How to Control the Sugar Trigger in Your Brain

Understanding the forces (environmental and psychological) that control your appetite will help you understand how to beat sugar and salt cravings. 
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If you want to break this down to a very fundamental level of understanding, we have to take it back to our ancestors. After all, this is where we learned to eat.

As “hunters and gatherers,” humans have always naturally seeked high caloric, non-toxic, and nutritious food. The fat that they obtained from these foods would theoretically become accessible in periods of time where there was no food. In other words it was “stored fat” for periods of potential starvation. As a result, their bodies naturally produced hormones in the brain that continued to send signals to eat high calorie foods, when it could be obtained, in order to store fat so that they wouldn’t starve. This is why we naturally crave fats, sweets and salt. Today, it’s just more readily available.

However, we have given “High Cal” a whole new level, i.e. double cheeseburger, large fry, and a Coke. So it’s important to note that while today obesity rates are at an all-time high, we have always been inclined to eat foods that are high in fat and calories. It’s just how we control it and what we eat that makes all the difference.

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Food also triggers the same pleasure center in the brain as drugs and alcohol. Entertaining some, often leads to wanting more. This is why a lot of people think that they are “food addicts.” Endorphins, the “feel good” hormones, make you want more. The problem is that we don’t get these same endorphins from apples and oranges. But we definitely get them from eating foods high in sugar or salt, like doughnuts, sweets, or pizza.

It is important to note that people who are overweight tend to require more calories and eat more because there is little dopamine released when consuming small portions. It’s like any drug addict; eventually, you will require more to get the same effect.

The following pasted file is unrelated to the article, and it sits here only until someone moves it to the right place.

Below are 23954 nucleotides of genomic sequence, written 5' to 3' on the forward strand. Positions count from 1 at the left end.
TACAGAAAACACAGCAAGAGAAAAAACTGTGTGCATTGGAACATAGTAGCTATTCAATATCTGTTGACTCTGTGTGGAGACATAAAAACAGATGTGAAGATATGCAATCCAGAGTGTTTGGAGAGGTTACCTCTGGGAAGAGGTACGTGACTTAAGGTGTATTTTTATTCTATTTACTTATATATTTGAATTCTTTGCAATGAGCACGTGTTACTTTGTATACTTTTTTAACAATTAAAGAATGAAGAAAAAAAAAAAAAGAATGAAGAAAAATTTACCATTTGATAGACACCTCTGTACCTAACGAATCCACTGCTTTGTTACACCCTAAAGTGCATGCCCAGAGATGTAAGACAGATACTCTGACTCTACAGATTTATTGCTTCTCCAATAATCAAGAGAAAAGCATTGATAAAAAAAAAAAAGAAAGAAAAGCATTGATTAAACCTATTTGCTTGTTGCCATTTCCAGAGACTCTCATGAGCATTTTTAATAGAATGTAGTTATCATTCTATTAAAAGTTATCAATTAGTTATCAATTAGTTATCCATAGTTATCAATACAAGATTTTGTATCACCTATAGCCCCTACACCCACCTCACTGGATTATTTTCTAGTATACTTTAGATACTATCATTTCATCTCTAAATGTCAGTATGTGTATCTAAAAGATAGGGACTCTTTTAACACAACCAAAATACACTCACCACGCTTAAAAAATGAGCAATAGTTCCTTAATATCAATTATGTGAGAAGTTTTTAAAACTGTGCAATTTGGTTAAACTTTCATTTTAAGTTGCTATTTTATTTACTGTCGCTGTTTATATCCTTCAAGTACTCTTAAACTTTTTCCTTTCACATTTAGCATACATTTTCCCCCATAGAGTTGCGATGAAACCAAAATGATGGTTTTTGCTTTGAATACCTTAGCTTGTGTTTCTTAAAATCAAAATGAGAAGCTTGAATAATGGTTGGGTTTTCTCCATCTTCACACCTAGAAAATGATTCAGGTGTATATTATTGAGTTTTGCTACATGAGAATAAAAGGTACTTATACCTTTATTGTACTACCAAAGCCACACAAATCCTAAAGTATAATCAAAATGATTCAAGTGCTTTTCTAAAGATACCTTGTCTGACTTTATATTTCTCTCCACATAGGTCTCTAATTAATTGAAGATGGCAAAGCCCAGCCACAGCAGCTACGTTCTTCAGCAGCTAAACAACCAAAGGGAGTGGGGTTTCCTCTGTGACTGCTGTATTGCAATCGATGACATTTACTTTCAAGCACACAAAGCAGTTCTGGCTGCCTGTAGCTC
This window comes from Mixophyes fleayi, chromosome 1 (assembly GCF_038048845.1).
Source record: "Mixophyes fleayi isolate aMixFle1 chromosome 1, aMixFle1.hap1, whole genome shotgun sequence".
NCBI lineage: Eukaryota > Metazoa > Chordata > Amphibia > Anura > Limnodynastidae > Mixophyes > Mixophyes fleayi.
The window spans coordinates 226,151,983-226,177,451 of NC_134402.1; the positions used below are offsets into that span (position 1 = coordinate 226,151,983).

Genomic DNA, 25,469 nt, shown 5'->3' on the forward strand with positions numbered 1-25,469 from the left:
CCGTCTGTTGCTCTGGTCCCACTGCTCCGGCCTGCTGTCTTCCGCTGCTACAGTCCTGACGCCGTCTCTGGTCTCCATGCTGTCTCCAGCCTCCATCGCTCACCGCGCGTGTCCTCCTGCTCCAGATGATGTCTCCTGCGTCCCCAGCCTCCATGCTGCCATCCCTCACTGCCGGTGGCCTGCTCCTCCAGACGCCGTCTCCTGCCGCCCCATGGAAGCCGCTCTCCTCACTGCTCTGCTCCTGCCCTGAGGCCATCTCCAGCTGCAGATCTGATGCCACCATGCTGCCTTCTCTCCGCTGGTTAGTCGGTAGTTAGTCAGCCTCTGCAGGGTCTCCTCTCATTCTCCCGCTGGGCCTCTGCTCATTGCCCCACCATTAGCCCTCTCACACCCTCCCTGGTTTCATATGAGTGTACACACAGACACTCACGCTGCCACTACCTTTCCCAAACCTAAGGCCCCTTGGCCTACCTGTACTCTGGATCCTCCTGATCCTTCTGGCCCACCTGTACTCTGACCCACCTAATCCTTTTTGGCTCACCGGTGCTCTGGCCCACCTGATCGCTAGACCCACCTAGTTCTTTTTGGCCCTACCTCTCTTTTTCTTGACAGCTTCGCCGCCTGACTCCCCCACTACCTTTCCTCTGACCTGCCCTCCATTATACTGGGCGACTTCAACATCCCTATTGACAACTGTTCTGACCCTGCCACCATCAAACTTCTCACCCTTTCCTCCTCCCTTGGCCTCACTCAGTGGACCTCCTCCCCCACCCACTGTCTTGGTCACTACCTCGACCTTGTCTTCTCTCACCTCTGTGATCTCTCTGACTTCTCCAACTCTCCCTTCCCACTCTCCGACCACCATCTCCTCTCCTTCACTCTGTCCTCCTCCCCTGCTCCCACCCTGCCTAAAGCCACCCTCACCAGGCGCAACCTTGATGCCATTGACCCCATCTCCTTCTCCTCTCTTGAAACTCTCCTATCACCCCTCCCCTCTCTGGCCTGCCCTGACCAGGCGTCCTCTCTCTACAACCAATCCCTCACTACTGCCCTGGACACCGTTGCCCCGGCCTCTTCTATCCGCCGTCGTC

Food companies know human behavior. That’s why you see labels saying how things “taste,” or you see words like “sweet” and “savory.” These words send signals to your brain to consume, consume, consume. The more flavors the better.

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But don’t give up entirely…

Here are some ways to fix these issues:

  1. Don’t restrict your calories in order to lose weight. Instead, cut out processed foods that are high in salt or sugar. The less you eat of this, the less your body will crave of it. Leave room for occasional treats, not daily treats.
  2. You have to eat every 2-3 hours, or when you are hungry. Even if you master just this technique, and still aren’t making great food choices all the time and might be snacking a little in between, you will still lose weight.

Start your 2-3 hour eating schedule from whatever time you ate Breakfast. (2 Hours for highly active people, 3 for moderate to no activity.)

For example this is what my day looks like:

Breakfast: 5:30 a.m.

Snack: 7:30 a.m.

Snack: 9:30 a.m.

Lunch: 12:30 p.m.

Snack: 2:30 p.m.

Snack: 4:30 p.m.

Dinner: 7:30 p.m.

Snack: 9:30 p.m.

3. Don’t eat because of emotions or situations. Eat when you are hungry. If you stop eating really high calorie foods, you will be able to control these situations better.

4. Control your portions. Portions have increased 63% in calories from 1936 to 2006.

5. Enjoy when you do eat. Eat slow, eat mindfully, and eat smart.

6. Set boundaries for yourself and stick to them. Give yourself rewards when you feel it is needed, but not daily. 2-3 times a week is ideal.

7. Exercise. You will want to eat healthier foods if you do.

8. We are a nation that is also drinking our way into obesity. Water, water, water. Splurge on coffee, tea, or a fresh juice like lemonade or grapefruit juice.

9. Cook with more seasoning instead of salt, avoid eating out more than twice a week, and only eat red meat 2-3 times a week.

10. Keep bad food out of your reach while at home. Just don’t buy it. This should help with the nighttime snacking.

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